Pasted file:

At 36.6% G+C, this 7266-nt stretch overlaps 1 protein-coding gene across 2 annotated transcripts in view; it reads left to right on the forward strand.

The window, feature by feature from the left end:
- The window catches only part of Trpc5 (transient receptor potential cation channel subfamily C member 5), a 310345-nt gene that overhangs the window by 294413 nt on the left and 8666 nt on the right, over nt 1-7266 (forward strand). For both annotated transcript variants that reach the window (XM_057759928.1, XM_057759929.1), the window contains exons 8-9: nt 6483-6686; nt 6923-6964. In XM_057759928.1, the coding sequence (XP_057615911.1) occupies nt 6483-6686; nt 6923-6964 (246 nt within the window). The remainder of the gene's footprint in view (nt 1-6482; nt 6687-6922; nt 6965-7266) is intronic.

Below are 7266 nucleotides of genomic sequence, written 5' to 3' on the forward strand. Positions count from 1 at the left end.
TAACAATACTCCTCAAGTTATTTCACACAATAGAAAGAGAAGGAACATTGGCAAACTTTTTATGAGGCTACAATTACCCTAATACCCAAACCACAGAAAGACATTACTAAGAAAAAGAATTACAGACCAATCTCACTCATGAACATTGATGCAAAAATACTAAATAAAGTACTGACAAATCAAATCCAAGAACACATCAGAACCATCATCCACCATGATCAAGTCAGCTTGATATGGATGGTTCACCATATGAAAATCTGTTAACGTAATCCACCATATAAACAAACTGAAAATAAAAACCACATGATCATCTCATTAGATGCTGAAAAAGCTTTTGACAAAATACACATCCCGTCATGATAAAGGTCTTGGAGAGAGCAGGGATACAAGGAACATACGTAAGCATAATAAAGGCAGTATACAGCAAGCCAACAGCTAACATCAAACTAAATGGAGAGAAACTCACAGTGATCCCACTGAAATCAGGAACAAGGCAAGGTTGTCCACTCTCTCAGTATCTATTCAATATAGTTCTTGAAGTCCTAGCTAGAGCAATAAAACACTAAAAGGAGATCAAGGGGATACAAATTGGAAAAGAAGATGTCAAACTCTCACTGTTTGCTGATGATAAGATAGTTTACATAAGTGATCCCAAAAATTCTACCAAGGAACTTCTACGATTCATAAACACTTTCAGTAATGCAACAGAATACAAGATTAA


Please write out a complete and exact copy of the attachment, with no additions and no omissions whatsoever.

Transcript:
At 36.6% G+C, this 7266-nt stretch overlaps 1 protein-coding gene across 2 annotated transcripts in view; it reads left to right on the forward strand.

The window, feature by feature from the left end:
- The window catches only part of Trpc5 (transient receptor potential cation channel subfamily C member 5), a 310345-nt gene that overhangs the window by 294413 nt on the left and 8666 nt on the right, over nt 1-7266 (forward strand). For both annotated transcript variants that reach the window (XM_057759928.1, XM_057759929.1), the window contains exons 8-9: nt 6483-6686; nt 6923-6964. In XM_057759928.1, the coding sequence (XP_057615911.1) occupies nt 6483-6686; nt 6923-6964 (246 nt within the window). The remainder of the gene's footprint in view (nt 1-6482; nt 6687-6922; nt 6965-7266) is intronic.

Below are 7266 nucleotides of genomic sequence, written 5' to 3' on the forward strand. Positions count from 1 at the left end.
TAACAATACTCCTCAAGTTATTTCACACAATAGAAAGAGAAGGAACATTGGCAAACTTTTTATGAGGCTACAATTACCCTAATACCCAAACCACAGAAAGACATTACTAAGAAAAAGAATTACAGACCAATCTCACTCATGAACATTGATGCAAAAATACTAAATAAAGTACTGACAAATCAAATCCAAGAACACATCAGAACCATCATCCACCATGATCAAGTCAGCTTGATATGGATGGTTCACCATATGAAAATCTGTTAACGTAATCCACCATATAAACAAACTGAAAATAAAAACCACATGATCATCTCATTAGATGCTGAAAAAGCTTTTGACAAAATACACATCCCGTCATGATAAAGGTCTTGGAGAGAGCAGGGATACAAGGAACATACGTAAGCATAATAAAGGCAGTATACAGCAAGCCAACAGCTAACATCAAACTAAATGGAGAGAAACTCACAGTGATCCCACTGAAATCAGGAACAAGGCAAGGTTGTCCACTCTCTCAGTATCTATTCAATATAGTTCTTGAAGTCCTAGCTAGAGCAATAAAACACTAAAAGGAGATCAAGGGGATACAAATTGGAAAAGAAGATGTCAAACTCTCACTGTTTGCTGATGATAAGATAGTTTACATAAGTGATCCCAAAAATTCTACCAAGGAACTTCTACGATTCATAAACACTTTCAGTAATGCAACAGAATACAAGATTAA